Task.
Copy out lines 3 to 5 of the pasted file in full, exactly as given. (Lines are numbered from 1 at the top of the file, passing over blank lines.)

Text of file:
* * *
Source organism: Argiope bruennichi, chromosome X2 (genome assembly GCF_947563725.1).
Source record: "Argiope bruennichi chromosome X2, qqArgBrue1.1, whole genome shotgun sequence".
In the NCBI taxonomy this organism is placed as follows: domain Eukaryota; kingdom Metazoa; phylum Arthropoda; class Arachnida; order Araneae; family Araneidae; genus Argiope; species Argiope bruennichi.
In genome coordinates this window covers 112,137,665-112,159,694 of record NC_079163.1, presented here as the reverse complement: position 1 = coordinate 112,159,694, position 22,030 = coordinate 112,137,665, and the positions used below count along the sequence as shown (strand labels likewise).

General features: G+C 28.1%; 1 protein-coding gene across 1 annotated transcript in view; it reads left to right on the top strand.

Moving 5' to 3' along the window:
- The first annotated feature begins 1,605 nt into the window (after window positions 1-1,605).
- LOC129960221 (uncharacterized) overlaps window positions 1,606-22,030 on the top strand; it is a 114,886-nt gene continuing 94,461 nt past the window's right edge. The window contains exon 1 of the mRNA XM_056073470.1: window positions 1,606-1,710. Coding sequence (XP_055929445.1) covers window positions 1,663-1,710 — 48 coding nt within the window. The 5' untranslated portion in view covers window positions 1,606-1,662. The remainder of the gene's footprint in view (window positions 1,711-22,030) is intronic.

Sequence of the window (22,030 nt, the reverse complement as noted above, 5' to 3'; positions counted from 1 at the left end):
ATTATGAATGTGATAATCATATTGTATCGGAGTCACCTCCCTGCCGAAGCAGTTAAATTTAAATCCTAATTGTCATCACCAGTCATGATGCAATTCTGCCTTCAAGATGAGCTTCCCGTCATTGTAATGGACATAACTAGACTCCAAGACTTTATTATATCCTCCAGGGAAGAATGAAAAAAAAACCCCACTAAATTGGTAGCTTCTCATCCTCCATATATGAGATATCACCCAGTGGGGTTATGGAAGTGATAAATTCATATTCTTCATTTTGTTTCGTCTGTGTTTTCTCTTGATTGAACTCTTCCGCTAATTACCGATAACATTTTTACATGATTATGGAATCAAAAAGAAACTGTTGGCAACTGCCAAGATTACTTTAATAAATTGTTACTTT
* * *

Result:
In the NCBI taxonomy this organism is placed as follows: domain Eukaryota; kingdom Metazoa; phylum Arthropoda; class Arachnida; order Araneae; family Araneidae; genus Argiope; species Argiope bruennichi.
In genome coordinates this window covers 112,137,665-112,159,694 of record NC_079163.1, presented here as the reverse complement: position 1 = coordinate 112,159,694, position 22,030 = coordinate 112,137,665, and the positions used below count along the sequence as shown (strand labels likewise).

General features: G+C 28.1%; 1 protein-coding gene across 1 annotated transcript in view; it reads left to right on the top strand.